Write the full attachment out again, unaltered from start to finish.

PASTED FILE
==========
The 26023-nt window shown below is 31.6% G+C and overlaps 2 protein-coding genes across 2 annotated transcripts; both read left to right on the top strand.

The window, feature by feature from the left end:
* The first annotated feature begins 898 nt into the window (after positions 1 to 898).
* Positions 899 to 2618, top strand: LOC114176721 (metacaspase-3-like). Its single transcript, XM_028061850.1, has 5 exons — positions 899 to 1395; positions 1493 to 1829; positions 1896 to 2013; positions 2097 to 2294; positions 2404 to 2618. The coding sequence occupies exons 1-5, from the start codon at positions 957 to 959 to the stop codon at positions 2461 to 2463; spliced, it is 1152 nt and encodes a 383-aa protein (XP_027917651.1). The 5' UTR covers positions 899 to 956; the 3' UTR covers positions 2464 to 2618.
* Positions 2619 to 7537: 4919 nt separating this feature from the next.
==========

The 26023-nt window shown below is 31.6% G+C and overlaps 2 protein-coding genes across 2 annotated transcripts; both read left to right on the top strand.

The window, feature by feature from the left end:
* The first annotated feature begins 898 nt into the window (after positions 1 to 898).
* Positions 899 to 2618, top strand: LOC114176721 (metacaspase-3-like). Its single transcript, XM_028061850.1, has 5 exons — positions 899 to 1395; positions 1493 to 1829; positions 1896 to 2013; positions 2097 to 2294; positions 2404 to 2618. The coding sequence occupies exons 1-5, from the start codon at positions 957 to 959 to the stop codon at positions 2461 to 2463; spliced, it is 1152 nt and encodes a 383-aa protein (XP_027917651.1). The 5' UTR covers positions 899 to 956; the 3' UTR covers positions 2464 to 2618.
* Positions 2619 to 7537: 4919 nt separating this feature from the next.